AU Commission signs MOU with TRAFFIC

African Union

The African Union Commission has signed a Memorandum of Understanding with TRAFFIC a leading non-governmental organisation working globally on trade in wild animals and plants in the context of both biodiversity conservation and sustainable development.

The MOU was jointly signed by Ambassador Josefa Sacko, AUC Commissioner for Agriculture, Rural Development, Blue Economy and Sustainable Environment (ARBE) and Steven Broad, TRAFFIC Executive Director.

Under this agreement, the parties will collaborate to support the African Union Member States’ policies for environment, wildlife management and trade, and conservation and recognise that wild flora and fauna loss affect African people’s livelihoods, especially during post-pandemic recovery.

It acts as a framework to combat the illegal exploitation and trade in Africa’s rich wildlife with a joint goal of protecting flora, and fauna on land, wetlands, and marine ecosystems, AU document made available to the Ghana News Agency in Tema on Thursday stated.

The MOU was described as a significant step towards implementing the African Union’s Wildlife Strategy.

On the occasion of signing, the MoU, Ambassador Sacko, stated: “For the AU this is an important MoU for the safeguarding of Africa’s wild biodiversity.

“We are looking forward to deepening our already great collaboration with TRAFFIC and are welcoming TRAFFIC’s technical support and policy which stems from its evidence-based experience, on how to keep the use and trade of wild harvested flora and fauna at legal and sustainable and levels, and on how to best combat any illegal trade and overexploitation threatening our biodiversity”.

Ambassador Sacko noted that, AU was looking forward to co-operate with TRAFFIC in preparations for key multilateral and bilateral fora, as well as for the environmental components of the Commission’s frameworks and partnerships.

“We also welcome TRAFFIC’s commitment to collaborate with and support the Commission in the effective implementation of the Green Recovery Action Plan, providing support especially to the ‘Biodiversity and Nature-based Solutions’ component to which we can bring considerable technical expertise and international experience,” he said.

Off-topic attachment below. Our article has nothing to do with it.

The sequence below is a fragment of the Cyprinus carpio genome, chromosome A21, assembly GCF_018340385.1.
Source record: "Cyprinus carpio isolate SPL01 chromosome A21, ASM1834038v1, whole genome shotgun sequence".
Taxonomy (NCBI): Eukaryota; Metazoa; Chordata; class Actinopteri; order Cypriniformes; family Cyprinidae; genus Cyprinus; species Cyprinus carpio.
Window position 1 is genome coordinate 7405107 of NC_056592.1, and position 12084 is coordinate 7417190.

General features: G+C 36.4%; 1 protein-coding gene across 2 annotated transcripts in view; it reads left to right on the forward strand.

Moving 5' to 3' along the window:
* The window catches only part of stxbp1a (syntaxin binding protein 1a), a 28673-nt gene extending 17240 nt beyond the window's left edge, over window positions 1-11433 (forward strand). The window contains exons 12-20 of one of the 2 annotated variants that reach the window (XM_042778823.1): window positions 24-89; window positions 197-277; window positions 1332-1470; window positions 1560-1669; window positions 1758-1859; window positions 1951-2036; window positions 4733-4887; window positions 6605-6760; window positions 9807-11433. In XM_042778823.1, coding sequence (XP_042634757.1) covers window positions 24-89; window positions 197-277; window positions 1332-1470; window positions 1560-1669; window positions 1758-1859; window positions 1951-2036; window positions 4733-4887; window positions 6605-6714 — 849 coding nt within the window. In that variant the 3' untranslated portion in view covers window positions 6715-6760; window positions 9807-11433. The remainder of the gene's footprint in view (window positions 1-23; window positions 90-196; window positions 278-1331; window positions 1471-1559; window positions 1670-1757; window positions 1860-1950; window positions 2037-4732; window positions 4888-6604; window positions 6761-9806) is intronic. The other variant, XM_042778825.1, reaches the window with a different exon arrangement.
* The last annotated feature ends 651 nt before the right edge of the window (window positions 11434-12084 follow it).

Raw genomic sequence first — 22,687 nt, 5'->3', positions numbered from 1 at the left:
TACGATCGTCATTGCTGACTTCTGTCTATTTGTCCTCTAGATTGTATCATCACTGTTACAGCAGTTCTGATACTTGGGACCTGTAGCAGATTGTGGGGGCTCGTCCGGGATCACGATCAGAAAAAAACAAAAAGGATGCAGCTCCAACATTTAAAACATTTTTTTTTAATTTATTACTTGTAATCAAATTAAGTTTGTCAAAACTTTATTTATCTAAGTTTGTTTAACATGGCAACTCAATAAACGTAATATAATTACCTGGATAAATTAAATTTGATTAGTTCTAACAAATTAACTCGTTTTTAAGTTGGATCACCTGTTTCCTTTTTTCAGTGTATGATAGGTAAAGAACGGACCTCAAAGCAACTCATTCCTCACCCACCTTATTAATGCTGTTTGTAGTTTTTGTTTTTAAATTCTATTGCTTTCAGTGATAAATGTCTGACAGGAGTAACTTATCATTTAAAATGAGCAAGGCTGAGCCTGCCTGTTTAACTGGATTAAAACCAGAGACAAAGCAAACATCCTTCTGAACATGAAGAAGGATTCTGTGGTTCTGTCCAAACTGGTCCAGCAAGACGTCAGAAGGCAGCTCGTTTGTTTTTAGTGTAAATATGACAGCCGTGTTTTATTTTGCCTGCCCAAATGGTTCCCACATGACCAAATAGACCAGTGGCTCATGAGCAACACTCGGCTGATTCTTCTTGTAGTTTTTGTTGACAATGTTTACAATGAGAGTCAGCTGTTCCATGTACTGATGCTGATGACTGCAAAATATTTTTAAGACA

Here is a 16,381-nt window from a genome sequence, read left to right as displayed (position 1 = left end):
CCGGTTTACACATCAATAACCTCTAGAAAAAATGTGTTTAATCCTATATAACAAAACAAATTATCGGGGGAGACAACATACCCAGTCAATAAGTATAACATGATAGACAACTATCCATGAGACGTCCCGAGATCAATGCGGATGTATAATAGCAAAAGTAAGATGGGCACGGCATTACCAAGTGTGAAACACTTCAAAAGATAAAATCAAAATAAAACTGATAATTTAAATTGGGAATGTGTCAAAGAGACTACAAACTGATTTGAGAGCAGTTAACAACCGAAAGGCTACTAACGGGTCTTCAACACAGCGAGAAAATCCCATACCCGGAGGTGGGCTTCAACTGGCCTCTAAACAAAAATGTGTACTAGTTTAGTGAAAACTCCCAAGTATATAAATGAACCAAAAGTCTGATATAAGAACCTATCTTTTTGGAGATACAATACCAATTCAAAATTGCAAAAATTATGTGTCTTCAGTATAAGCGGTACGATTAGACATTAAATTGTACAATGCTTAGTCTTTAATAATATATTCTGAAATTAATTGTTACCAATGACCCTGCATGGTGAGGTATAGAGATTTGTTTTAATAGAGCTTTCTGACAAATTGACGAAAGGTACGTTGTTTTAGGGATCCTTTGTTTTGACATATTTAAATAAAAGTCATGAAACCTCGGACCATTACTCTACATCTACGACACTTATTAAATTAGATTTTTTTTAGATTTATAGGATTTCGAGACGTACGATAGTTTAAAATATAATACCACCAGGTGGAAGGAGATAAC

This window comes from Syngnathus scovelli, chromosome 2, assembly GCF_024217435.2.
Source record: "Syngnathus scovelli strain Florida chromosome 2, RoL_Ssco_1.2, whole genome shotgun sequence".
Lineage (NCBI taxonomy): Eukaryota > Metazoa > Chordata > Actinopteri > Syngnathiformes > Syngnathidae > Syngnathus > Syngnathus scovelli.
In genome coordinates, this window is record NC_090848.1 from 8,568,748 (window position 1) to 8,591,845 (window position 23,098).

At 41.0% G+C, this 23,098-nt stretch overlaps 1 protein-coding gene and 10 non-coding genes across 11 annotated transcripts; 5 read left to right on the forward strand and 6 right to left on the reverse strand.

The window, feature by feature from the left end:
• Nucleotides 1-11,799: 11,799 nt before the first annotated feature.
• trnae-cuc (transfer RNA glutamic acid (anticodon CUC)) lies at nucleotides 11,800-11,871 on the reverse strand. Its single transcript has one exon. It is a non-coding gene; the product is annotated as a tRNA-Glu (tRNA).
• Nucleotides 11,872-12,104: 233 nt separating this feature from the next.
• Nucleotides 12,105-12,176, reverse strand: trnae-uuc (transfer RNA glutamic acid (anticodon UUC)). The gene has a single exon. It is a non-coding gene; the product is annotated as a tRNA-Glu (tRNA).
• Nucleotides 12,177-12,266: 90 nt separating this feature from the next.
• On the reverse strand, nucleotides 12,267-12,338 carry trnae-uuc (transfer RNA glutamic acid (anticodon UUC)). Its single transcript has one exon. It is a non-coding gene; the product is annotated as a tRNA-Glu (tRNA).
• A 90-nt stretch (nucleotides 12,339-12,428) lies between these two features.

Existing inter-governmental relations between the AU and the Member States allow coordination with the relevant ministry departments and other government sectors.

In a post-pandemic world, not only will it be vital for conservation and development, but will enable sound and evidence-based responses to zoonosis-induced threats stemming from wildlife trade, he said.

Mr Richard Scobey, Executive Director for TRAFFIC said: “We are committed to improving the sustainability of Africa’s wildlife, environment and legal trade to support national economies and local development across the continent alongside the AU Commission.

“It is a promising and welcome step towards sustainable wildlife trade in Africa”.

TRAFFIC will provide the AUC and its Member States with the latest evidence-based technical guidance to implement sustainable natural resource strategies that support national economies and local community development.

Existing TRAFFIC projects like Reducing Illegal Timber Exports already work with communities living adjacent to forests with the legal knowledge and tools to reap the rewards of legal, sustainable forest management.

Additionally, TRAFFIC’s growing portfolio of work with private sector companies along the supply chain including; e-commerce, transportation and financial sector companies directly support common interests and sustainable development agenda.

TRAFFIC will also collaborate with and support the African Union Commission in the effective implementation of the Green Recovery Action Plan, providing support especially to the ‘Biodiversity and Nature-based Solutions’ component.

On the international front, TRAFFIC will also assist the AU and its Member States to prepare for and build relationships at multilateral summits such as The Convention on Biological Diversity (CBD), the Convention on International Trade in Endangered Species of Wild Fauna and Flora (CITES).

The crucial meetings could be informed by holistic and pioneering methods like the Trade in Wildlife eXchange (TWIX) platforms in Central, Southern and Eastern Africa to support the elimination of the illegal trade of Africa’s fauna and flora.

At the same time, other international TRAFFIC behaviour change projects work across the globe to reduce demand for illegally and unsustainably harvested wild fauna and flora at the end of the supply chain, while supporting choices for wildlife stemming from sustainable and legal sources.

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